Today, we meet the father of pathological anatomy.
The University of Houston's College of Engineering
presents this series about the machines that make
our civilization run, and the people whose
ingenuity created them.
Hippocratic medicine gave us
two ideas. One is that the physician treats the
whole patient. The other is that he must learn to
hear the things his senses tell him.
17th-century physicians had forgotten Hippocratic
empiricism. The cure of disease had turned from
observation into an exercise in logic. Physicians
still believed that treatment must address the
whole body, but they'd let that idea wander
strangely off track. They believed disease was
caused by gross imbalances of body fluxes and
humors, and that's what they tried to treat.
That began changing in Italy during the 1600s.
Italy was the new center of medical science and
anatomy. Her anatomists were learning how the body
worked, but not how to localize disease. They kept
trying to fight it by adjusting body humors.
Giovanni Morgagni entered medical school at Bologna
as the century ended, and he graduated in 1701.
From then on, he worked to make sense of disease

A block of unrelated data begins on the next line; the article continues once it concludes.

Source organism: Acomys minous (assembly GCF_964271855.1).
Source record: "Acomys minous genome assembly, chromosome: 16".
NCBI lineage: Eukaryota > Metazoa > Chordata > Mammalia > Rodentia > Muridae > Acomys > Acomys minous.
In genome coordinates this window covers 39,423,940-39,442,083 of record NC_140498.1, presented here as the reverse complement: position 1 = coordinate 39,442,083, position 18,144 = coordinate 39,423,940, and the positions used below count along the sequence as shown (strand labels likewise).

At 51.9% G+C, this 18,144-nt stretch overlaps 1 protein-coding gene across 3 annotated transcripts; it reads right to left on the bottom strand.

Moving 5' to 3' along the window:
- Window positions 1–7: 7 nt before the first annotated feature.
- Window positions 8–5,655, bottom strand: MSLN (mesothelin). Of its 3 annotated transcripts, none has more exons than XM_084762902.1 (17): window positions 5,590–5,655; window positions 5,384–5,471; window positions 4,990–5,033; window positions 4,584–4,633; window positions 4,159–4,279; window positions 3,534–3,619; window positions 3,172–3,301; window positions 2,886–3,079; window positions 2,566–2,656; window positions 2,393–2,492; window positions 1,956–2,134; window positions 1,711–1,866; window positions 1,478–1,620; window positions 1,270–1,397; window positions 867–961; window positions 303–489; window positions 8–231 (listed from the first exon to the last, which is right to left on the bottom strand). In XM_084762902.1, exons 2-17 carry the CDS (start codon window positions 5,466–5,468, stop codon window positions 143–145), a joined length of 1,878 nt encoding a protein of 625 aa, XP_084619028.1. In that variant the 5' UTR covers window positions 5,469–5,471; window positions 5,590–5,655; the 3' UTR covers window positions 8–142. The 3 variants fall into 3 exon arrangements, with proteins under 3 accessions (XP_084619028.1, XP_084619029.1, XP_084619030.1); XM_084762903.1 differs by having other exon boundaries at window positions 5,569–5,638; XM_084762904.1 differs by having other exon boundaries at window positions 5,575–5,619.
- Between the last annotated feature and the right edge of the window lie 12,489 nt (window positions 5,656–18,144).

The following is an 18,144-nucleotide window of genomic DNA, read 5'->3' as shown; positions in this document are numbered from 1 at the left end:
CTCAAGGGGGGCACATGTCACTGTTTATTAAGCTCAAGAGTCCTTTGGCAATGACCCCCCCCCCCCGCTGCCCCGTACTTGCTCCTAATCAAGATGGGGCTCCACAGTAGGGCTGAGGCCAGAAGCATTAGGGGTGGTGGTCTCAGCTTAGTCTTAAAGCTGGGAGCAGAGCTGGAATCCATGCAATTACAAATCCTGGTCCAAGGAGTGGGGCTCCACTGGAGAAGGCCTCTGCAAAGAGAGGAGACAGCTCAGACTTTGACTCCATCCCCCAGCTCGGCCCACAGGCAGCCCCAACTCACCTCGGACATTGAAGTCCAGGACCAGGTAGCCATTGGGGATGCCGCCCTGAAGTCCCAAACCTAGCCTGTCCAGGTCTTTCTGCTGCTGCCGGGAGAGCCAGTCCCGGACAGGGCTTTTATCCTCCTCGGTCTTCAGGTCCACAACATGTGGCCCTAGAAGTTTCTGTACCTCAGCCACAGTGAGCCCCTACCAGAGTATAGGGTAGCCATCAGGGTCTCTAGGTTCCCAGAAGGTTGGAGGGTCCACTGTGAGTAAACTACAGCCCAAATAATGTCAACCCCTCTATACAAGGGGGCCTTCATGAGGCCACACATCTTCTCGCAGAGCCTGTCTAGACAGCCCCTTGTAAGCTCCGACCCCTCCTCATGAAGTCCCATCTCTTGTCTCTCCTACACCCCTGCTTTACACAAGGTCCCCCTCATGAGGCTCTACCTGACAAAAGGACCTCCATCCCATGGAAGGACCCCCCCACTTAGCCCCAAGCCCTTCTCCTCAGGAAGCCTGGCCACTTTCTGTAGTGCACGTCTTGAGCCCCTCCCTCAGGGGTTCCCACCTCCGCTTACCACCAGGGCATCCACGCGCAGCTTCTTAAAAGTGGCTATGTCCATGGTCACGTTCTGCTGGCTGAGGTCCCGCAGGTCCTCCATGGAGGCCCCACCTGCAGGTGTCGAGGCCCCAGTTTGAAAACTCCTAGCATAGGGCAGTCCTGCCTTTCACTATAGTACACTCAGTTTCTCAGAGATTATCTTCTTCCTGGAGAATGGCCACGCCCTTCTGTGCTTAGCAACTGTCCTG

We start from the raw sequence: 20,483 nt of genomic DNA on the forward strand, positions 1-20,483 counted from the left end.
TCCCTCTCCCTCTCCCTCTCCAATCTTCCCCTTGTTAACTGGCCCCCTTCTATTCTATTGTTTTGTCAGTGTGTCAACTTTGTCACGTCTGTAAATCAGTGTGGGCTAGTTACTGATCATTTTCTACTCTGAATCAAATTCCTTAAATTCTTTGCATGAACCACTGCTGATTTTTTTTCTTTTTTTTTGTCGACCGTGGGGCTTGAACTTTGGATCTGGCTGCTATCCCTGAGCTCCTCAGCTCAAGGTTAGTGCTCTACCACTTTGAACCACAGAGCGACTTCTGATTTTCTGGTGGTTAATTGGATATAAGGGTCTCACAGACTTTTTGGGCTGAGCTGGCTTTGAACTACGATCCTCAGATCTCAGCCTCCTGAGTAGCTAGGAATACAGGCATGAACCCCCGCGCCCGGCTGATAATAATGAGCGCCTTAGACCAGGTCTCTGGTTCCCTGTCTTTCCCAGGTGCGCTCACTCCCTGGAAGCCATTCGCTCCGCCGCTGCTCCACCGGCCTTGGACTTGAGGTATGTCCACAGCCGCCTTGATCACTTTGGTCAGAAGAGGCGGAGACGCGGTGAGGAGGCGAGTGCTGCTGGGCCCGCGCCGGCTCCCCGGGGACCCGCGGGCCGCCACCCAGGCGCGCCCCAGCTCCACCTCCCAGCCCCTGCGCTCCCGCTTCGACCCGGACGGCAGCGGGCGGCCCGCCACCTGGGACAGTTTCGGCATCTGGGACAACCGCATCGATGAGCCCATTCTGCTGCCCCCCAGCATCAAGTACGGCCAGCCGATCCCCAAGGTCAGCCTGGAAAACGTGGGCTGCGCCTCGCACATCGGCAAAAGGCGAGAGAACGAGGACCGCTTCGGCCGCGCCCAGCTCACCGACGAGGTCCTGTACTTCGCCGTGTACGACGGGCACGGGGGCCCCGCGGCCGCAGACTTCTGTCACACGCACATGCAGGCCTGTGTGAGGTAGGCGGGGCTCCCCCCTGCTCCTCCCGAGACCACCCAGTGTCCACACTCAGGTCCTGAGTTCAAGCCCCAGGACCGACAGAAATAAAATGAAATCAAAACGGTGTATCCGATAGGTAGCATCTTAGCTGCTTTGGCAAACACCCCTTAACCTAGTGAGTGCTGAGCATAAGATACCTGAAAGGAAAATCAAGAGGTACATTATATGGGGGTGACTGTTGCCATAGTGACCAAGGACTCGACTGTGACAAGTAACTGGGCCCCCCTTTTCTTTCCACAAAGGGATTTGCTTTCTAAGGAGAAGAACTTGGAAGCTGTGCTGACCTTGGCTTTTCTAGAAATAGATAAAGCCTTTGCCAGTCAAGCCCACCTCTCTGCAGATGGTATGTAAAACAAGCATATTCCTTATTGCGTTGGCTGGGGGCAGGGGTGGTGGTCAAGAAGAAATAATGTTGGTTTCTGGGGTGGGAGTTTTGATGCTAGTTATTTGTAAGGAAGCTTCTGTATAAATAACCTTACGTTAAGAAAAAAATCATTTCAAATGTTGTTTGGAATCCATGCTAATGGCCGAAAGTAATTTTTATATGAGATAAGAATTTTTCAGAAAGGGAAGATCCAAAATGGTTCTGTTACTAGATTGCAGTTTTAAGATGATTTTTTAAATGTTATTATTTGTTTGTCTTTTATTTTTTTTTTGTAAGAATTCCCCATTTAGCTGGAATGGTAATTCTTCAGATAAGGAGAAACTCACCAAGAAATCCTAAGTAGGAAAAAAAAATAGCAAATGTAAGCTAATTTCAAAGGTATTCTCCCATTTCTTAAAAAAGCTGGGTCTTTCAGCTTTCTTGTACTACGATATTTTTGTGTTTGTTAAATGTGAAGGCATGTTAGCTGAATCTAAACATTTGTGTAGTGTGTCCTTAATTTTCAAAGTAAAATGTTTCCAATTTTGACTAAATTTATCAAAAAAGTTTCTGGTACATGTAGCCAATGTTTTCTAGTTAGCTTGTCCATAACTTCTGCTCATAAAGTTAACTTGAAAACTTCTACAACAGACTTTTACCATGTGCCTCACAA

using anatomy and dissection.
Sixty years later he published The Seats and
Causes of Disease Investigated by Anatomy.
That book set the foundations of pathological
anatomy. The key word in its title is
Seats. For it was here that Morgagni
showed that we cannot understand disease until
we've pinned it down within the body.
The book is written in five parts. Four deal with
the head, the belly, the thorax, and generalized
disease. The fifth part is a meticulous index, and
that was the key. By including it, Morgagni kept
sight of the whole body as he led us to seats of
illness in its various parts. The work is more than
a museum of case histories. It provided a road map
at the same time it took us on the trip. When he
was done, clinicians and scientists alike could
trace the symptoms they saw back to common origins.
Morgagni showed beyond any doubt that specific
disorders cause suffering and death. We find a
ruptured appendix, syphilis of the aorta, and
epidural hematoma. A lifetime of compassion and
clear thinking lies behind this chamber of horrors.
A great change in medical thinking unfolds, case by
case, as we read.
Human ingenuity takes many forms. Morgagni's genius
lay in a change of perception. He gave medicine a
new way to see illness. What he did was radical and
revolutionary, but patient and methodical at the
Historians can usually find feet of clay, or a mean
streak, in heroes. But not Morgagni. His powerful
religious and humanitarian convictions drove him to
work without haste and without rest until he was
89. He was still going strong when he died of a
stroke in 1771.
I'm John Lienhard, at the University of Houston,
where we're interested in the way inventive minds